Straight from the land of down under, we got via Fantasia 2016 an Aussie film that tries to give its own spin to the slasher genre, not so much for being set on the Christmas holidays, but for its very peculiar killer.
In “Red Christmas” we meet a family that has difficult relationships, to say the least, but that in this Christmas the tension gets even worse since Diane, the head of the family has decided to sell the house that was their home for so many years and to travel the world, leaving one of her sons, Jerry who has Down syndrome, in a assisted living facility center.
While some members of the family oppose the decision and others support it, a stranger wearing a big cloak and hood knocks at the family’s door, claiming that he is looking for his family, since the person that has been taking care of him for more than 20 years has recently died, and that he has a letter to be read to his mother . More out of courtesy and pity that anything else, Diane invites the stranger in, but soon the awkward conversation takes a strange turn, upsetting Diane very much when as the letter is being read it becomes clear that the stranger comes from a dark place of Diane’s past, more specifically when a religious fanatic attacked an abortion clinic were she was at, not as a nurse, but as a patient.
After being thrown out from the house, the mysterious stranger decides to return and exact vengeance on the mother that to his eyes abandoned him and the family that till this day was not even aware of his existence, all this resulting in a very original film with suspense, violence and gore, that kept me wondering if it was meant to be seen as a parody of the slasher genre and its clichés, or as a serious film that just happens to use a very dark Pro Life/Pro Choice twist. At any rate, the story works very well, and brings us healthy amounts of blood and gore, a fast, steady pace, and interesting characters for us to guess if they will survive the fury of this peculiar executioner or not .
Ok, from the start I’ll say that “Red Christmas” has a lot of good things in its favor, and while some people might argue that the origin of “Cletus” (the killer in this movie) is too far fetched, I’ll point out that both Freddy Krueger and Jason Voorhees have also a very peculiar origin story (Let’s not even get into how they are brought back in every sequel) therefore I had no trouble with Cletus or his story. The pacing of the film is steady and does not waste time with pointless overstretched scenes. The plot manages to keep us interested, although there are also moments where some characters put our patience to the test doing very dumb things.
Although some characters can be considered stereotypes for a slasher and they are clearly there just to increase the film’s body count, there are some other characters that are memorable. For instance I found Jerry’s character (The son with Down Syndrome) very well done, without being cartoonish or exaggerated, and at no moment was he used as a sentimental blackmail (and it actually has a great moment on the third act). There are some good special effects on the movie, but there also some effects that might cause some chuckles (and I am sure that it was not intentional). I found the acting very good for the most part, specially for veteran Dee Wallace as the head of the family, however there were some other performances that are just fine.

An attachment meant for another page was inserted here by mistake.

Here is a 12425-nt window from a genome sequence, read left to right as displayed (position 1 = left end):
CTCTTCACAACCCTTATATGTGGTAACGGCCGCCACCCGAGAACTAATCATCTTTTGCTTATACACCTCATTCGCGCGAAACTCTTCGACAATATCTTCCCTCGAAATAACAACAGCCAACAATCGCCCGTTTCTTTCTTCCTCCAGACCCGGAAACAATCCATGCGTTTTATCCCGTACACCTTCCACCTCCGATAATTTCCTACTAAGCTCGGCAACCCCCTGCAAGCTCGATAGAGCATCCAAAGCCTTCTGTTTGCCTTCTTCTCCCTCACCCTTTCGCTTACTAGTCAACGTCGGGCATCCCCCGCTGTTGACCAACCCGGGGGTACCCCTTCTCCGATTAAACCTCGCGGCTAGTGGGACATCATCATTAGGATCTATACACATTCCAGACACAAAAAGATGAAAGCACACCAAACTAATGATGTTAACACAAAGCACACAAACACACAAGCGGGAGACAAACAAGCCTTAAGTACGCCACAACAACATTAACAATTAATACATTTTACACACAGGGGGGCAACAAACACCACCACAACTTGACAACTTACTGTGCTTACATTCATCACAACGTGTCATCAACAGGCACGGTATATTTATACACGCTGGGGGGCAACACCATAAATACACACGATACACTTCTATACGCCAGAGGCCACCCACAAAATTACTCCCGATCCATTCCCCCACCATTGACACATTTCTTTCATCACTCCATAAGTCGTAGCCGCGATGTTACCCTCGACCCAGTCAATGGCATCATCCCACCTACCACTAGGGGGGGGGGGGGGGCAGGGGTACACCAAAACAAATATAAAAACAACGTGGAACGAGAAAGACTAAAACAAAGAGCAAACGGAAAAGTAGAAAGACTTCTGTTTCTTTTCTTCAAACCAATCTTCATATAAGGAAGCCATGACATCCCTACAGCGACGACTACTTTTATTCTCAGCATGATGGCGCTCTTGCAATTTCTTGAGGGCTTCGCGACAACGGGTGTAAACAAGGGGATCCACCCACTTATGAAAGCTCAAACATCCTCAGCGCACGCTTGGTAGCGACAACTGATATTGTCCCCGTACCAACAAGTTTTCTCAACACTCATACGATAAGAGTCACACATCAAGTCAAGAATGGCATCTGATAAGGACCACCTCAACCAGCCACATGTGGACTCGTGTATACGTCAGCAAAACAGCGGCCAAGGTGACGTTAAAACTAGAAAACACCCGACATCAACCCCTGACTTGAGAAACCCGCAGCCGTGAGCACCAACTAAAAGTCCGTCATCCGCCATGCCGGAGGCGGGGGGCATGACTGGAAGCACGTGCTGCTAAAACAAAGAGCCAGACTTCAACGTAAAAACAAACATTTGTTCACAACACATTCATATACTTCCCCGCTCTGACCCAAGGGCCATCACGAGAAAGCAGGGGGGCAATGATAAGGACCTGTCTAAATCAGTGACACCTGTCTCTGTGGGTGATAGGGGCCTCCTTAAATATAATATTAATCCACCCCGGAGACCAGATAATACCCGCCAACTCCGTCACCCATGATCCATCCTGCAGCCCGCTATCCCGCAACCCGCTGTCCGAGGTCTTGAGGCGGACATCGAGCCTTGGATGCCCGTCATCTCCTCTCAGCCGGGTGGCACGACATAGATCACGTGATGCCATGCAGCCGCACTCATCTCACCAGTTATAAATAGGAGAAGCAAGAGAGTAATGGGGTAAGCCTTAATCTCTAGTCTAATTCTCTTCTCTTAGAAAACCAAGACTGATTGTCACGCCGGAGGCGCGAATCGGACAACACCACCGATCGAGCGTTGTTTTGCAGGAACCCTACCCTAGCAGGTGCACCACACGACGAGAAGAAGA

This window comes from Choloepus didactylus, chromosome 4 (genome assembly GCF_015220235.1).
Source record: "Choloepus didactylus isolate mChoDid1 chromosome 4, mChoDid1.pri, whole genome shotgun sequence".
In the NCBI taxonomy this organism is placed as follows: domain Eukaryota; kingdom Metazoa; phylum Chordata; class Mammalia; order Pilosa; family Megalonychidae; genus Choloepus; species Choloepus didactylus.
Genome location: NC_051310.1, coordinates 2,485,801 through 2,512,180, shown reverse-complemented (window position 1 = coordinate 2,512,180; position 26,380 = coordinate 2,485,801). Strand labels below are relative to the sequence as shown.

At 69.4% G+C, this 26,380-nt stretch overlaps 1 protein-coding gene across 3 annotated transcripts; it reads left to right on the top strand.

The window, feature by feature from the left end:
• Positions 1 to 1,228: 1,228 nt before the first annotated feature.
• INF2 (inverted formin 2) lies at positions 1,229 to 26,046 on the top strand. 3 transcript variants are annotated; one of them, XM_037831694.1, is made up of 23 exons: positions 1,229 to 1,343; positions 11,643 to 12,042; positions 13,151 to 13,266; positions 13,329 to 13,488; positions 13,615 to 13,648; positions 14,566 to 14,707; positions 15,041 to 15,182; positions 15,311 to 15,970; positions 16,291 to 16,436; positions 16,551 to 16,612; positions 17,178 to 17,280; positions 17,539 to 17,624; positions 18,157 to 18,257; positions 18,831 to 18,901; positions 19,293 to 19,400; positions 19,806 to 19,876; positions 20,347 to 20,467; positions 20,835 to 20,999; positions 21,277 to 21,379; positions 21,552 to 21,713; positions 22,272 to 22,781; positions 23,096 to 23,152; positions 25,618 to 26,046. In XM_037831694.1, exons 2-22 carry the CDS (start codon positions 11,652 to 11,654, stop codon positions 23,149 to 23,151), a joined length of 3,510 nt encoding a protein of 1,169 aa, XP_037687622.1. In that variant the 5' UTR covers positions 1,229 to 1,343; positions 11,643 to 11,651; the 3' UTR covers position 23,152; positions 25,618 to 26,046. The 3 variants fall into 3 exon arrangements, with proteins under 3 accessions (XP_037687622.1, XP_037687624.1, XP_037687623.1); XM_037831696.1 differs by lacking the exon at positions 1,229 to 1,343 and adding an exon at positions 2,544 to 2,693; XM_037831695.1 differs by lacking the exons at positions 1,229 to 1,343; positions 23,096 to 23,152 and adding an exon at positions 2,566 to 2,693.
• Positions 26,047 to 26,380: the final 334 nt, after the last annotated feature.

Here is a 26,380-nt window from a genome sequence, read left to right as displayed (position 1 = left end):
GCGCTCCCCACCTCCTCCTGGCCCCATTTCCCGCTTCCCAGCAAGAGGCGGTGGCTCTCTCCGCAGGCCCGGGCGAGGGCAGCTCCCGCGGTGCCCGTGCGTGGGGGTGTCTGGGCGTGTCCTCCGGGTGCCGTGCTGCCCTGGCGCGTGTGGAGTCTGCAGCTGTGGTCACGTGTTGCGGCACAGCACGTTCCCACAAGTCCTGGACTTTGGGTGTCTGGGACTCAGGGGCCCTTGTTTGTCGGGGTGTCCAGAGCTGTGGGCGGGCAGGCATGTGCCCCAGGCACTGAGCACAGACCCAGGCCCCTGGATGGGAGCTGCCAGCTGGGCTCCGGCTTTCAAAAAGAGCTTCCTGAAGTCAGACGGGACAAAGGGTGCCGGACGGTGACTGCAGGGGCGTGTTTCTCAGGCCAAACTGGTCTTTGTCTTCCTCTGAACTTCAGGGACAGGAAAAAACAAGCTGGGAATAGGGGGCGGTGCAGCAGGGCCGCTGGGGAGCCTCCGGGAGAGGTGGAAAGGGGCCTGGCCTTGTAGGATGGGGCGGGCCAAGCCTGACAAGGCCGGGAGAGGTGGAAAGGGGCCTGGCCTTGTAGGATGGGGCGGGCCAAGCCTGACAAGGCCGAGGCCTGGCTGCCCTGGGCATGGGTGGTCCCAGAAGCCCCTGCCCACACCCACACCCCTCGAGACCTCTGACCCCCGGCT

One of my problems with the film, however, is the overuse of what I call the “Drunken Camera shots”. There were moments we can barely understand what is going on, and although some are scenes that tries to show the horror and desperation of some characters, I feel there was no need for the camera to be constantly shaken just “To make it more realistic”, since that is something that actually TAKES ME OUT from the movie. Every time somebody tells me that those shots are “to make you feel you are there”, I like to bring “Mad Max Fury Road” as a counterclaim, it is a great film with tons of action that effortlessly pulls you into the plot, and as far I can remember, there was not a single scene that the camera seemed to be operated by a drunken monkey. Unfortunately many new directors take the “Artistic decision” to not use a tripod in their films (Specially on the horror and thriller genre), and although I understand that some scenes can be benefited from this technique, I feel that when is used several times in the movie “to make it look more real” it does not help the film, it actually hurts it.
Leaving my ranting aside and going back to “Red Christmas”, I think is safe to say that this film is more oriented for the lovers of the genre and not so much for the public in general, or the casual viewer. I think the movie deserves to be watched a couple of times, since it knows what kind of story is telling and it makes it work. Does it needs a sequel?. Probably not, but is my impression that just as the director Craig Anderson managed to bring a new proposal to the slasher genre with Cletus, it could also bring something new to the table in other subgenres, so I suggest we keep an eye out for his next project.
I just hope he does not turn to the Zombie genre, but to the “Creatures Features” instead, or to another holiday themed horror film, that might be interesting.
“Red Christmas” was written and directed by Craig Anderson, with Dee Wallace (The Howling, Cujo, The Hill Have Eyes), Geoff Morrell (Rogue, The Mule) David Collins, Sarah Bishop, Janis Mcgavin, Gerar Odwyer, Bjorn Stewart a Sam Campbell in the cast.